After modding my PS1 and improving its output, the last thing I wanted to fix was having to deal with the annoying controller cables. As much as I love old consoles, I do not love having to sit close, or untangle a bunch of cables. I considered buying an 8bitdo wireless controller, but then I heard about a really cool project named BlueRetro by darthcloud64.
The BlueRetro project allows you to build a single Bluetooth receiver using just an ESP32 and some cabling, along with multiple controller adapters for many different consoles, so that you can easily use nearly any Bluetooth controller to play on all the different consoles. It’s cheap, easy to build, and best of all, is open-source!
So I decided to go ahead and build a BlueRetro receiver, along with a cable adapter for my PSX (and PS2, since they are compatible).
Building the BlueRetro Receiver
As per the build instructions, I ordered an ESP32-DECKITX-32E with ESP-WROOM-32, a couple of DB-25 male and female connectors with shells, and two PSX controller extension cables, all from AliExpress:
Unfortunately, I had forgotten to specify not to solder on the headers onto the ESP32 board, so the first order of business was to remove them. The method I find easiest is to separate each header from each other with my flush cutters. This allows me to simply heat the solder joint on top and remove each header pin one at a time with pliers:
I printed out the connection diagram to wire up the ESP32 module to the DB-25 female connector:
Since I needed to connect 25 wires, I decided to make use of an old 40-pin IDE cable I had lying around. I removed the excess 15 wires, split out the ends and stripped each one. To help identify the wires, I used markers to color every fifth wire a different color:
I added wire number and color information to the connection diagram to help me out:
Then I tinned each wire:
And got to soldering. I first soldered every even numbered wire to the top row, then the odd numbered wires to the bottom:
Oops, you can see where I accidentally touched the plastic with my soldering iron:
One side complete:
Before I soldered the other end to the ESP32 module, I flashed the latest BlueRetro firmware to it:
I initially needed to install a driver on my Windows 10 machine for it to recognize the device. Then, when flashing, I needed to press a button on the module so that the tool could connect and upload the firmware to it:
Once complete, I used Bluefy, an iOS browser that supports Bluetooth browsing, to connect to the ESP32 running the new firmware:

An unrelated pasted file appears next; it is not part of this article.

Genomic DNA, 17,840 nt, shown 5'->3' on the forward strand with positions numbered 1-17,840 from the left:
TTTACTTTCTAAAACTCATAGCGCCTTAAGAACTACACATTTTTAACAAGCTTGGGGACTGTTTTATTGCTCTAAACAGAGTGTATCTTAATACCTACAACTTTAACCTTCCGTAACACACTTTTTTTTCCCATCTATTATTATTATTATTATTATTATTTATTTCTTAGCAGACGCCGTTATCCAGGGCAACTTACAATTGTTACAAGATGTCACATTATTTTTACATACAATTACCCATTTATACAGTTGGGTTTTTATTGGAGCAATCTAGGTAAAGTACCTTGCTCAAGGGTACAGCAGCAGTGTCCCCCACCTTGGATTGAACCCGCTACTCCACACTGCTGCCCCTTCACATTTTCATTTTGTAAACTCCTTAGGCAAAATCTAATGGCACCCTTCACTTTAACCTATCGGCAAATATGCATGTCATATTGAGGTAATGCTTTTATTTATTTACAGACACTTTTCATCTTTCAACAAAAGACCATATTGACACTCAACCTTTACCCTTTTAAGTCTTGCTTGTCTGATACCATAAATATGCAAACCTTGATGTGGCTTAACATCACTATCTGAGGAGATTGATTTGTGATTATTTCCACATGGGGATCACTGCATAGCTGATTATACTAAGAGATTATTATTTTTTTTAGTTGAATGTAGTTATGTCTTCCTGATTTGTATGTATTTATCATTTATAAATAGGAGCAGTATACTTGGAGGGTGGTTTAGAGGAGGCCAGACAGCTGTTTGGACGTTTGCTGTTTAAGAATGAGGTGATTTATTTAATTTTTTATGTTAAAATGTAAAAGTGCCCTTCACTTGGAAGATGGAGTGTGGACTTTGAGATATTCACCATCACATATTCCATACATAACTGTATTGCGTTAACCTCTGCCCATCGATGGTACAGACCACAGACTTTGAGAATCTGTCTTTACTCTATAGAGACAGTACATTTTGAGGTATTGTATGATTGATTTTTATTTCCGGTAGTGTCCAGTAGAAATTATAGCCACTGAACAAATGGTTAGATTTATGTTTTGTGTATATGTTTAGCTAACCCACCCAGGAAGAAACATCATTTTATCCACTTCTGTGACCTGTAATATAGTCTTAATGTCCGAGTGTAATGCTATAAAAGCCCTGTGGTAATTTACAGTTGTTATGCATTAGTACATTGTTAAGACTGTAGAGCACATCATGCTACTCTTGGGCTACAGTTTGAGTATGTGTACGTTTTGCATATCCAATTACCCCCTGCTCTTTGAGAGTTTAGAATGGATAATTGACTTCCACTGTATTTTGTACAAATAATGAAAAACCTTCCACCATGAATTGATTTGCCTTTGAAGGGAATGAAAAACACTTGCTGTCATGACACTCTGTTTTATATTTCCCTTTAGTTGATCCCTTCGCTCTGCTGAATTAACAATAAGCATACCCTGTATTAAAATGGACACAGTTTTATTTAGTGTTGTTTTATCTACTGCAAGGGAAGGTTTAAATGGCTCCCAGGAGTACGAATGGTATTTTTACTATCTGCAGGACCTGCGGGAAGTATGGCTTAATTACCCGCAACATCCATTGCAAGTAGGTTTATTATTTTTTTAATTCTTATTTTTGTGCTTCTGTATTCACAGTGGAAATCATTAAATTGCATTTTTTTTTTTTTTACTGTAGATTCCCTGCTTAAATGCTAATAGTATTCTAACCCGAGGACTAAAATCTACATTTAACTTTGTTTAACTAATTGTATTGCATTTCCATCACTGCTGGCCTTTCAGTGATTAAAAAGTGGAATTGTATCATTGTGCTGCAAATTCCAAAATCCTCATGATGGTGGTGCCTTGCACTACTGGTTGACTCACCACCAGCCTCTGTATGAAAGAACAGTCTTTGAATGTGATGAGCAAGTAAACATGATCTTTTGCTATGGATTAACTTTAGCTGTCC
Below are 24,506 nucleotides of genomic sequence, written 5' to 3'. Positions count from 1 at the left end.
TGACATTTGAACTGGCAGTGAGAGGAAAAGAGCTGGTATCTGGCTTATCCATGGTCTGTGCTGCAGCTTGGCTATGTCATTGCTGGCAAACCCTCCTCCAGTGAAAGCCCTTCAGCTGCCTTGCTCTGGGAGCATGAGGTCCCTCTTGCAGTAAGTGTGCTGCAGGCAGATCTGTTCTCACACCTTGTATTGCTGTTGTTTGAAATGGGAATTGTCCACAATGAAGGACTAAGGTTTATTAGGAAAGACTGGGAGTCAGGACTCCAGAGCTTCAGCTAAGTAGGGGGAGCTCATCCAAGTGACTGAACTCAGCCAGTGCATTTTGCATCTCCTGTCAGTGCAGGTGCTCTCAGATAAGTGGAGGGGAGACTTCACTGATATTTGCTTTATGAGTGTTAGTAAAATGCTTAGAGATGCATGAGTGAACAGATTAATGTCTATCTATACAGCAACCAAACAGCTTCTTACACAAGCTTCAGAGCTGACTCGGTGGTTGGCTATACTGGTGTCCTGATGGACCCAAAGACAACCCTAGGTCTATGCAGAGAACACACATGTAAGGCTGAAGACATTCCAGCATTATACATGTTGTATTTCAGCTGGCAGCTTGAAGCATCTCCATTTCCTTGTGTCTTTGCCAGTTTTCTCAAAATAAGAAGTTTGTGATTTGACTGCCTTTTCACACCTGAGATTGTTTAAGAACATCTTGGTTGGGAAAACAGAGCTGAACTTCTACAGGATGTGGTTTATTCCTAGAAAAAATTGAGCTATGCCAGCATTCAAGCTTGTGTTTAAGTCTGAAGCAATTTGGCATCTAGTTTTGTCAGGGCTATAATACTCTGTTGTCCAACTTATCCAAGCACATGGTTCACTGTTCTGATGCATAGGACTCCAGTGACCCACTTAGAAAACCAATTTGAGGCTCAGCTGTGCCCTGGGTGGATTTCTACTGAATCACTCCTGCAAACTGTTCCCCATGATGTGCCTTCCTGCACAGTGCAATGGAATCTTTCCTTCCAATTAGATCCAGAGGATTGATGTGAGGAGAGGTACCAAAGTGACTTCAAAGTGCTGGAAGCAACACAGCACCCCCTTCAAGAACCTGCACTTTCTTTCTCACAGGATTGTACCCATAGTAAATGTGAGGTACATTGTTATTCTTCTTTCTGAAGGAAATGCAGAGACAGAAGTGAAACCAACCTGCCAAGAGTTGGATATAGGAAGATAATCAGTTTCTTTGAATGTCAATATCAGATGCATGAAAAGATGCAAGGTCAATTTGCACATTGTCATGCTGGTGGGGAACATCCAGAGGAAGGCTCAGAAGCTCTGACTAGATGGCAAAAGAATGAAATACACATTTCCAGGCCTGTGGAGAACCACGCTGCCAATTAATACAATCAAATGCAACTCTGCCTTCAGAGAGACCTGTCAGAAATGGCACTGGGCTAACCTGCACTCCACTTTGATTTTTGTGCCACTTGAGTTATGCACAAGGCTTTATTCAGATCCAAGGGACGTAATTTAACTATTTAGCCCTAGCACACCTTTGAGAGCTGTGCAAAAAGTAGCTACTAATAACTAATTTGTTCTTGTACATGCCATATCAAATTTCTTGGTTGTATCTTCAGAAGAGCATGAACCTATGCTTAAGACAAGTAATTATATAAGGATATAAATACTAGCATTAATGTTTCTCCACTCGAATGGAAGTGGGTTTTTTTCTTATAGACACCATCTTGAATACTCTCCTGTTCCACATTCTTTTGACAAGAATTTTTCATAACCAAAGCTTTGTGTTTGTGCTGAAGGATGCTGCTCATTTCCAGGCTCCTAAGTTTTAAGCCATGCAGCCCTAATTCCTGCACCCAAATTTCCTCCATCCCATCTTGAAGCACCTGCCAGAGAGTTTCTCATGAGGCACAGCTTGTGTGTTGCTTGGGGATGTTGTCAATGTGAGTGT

This web interface is really cool, allowing you to configure how BlueRetro works. Note that apparently on Android, Chrome supports Bluetooth web browsing, so there’s no need to install a separate browser.
Alright, now with the firmware installed, it was time to wire the cable to the ESP32 module:
Three of the wires needed to connect to the Ground pin. I decided to tie all three together and solder them to a single piece of wire to make it easier to pass the wire through the small via:
This is how it looked in the end:
At this point, I still needed to clip the exposed wires under the board, and put the shell on the DB-25 connector. But I left this until the end, once I was sure everything worked.
Building the PSX Adapter
To build the PSX adapter, I first cut the PSX extension cables, exposed the wires, stripped and tinned them:
I used my multimeter in continuity mode to identify which pin each colored wire corresponded to, and wrote it down on the wiring diagram I printed out:
Note that not all cables are made the same, so it’s important to determine these connections on your own.
Following the diagram, I soldered both sets of wires to the DB-25 male connector:
Now it was time for a quick test. In my case, I decided to use PS3 Sixaxis controllers. I didn’t take pictures of it, but in order to pair them with the BlueRetro, I followed the guide, which involved getting the ESP32’s MAC address, and using the Sixaxis Pair Tool to configure each controller to pair with that MAC address.
I hooked up the BlueRetro receiver to the PSX adapter, and plugged it into the PSX, and gave it a spin:
It worked… well almost! The first player controller worked, but not the second. I went over my wiring, and realized I had accidentally swapped two wires on the ESP32 side coming from the second controller. I quickly fixed that, and everything worked beautifully!
Now that everything was working, it was time to close up the cables, starting with the PSX adapter:
I attached the included strain relief, popped it into the shell, and buttoned it up:
For the BlueRetro receiver, I twisted the IDE cable so that it would fit through the hole in the shell:
I clipped the exposed wires underneath the ESP32 module:
Finally, I printed out some labels to identify the player 1 and 2 connectors on the adapter:
The final product:
The last thing I still need to do is make some kind of shell for the ESP32 module itself. It’s fairly sturdy, but it would be safer if it was enclosed in something. If I had to redo it, I’d make the cable shorter, and maybe I wouldn’t use a flat IDE cable, but a proper 25 sheathed wire cable. Still, for the price, I’m quite happy with how it turned out!
Since I built this project, I’ve been having a blast playing both PSX and PS2 games from the comfort of my couch, without having to worry about long cables, or having to pull the console forward. It works really well! I love it so much that I’ve already ordered what I need to make an N64 adapter cable!
I definitely recommend this project for anyone looking for an affordable solution to using Bluetooth controllers on their old consoles. If you’re decent with a soldering iron, it’s not very difficult. If you do decide to make one, consider sponsoring Darthcloud, or buying him a coffee.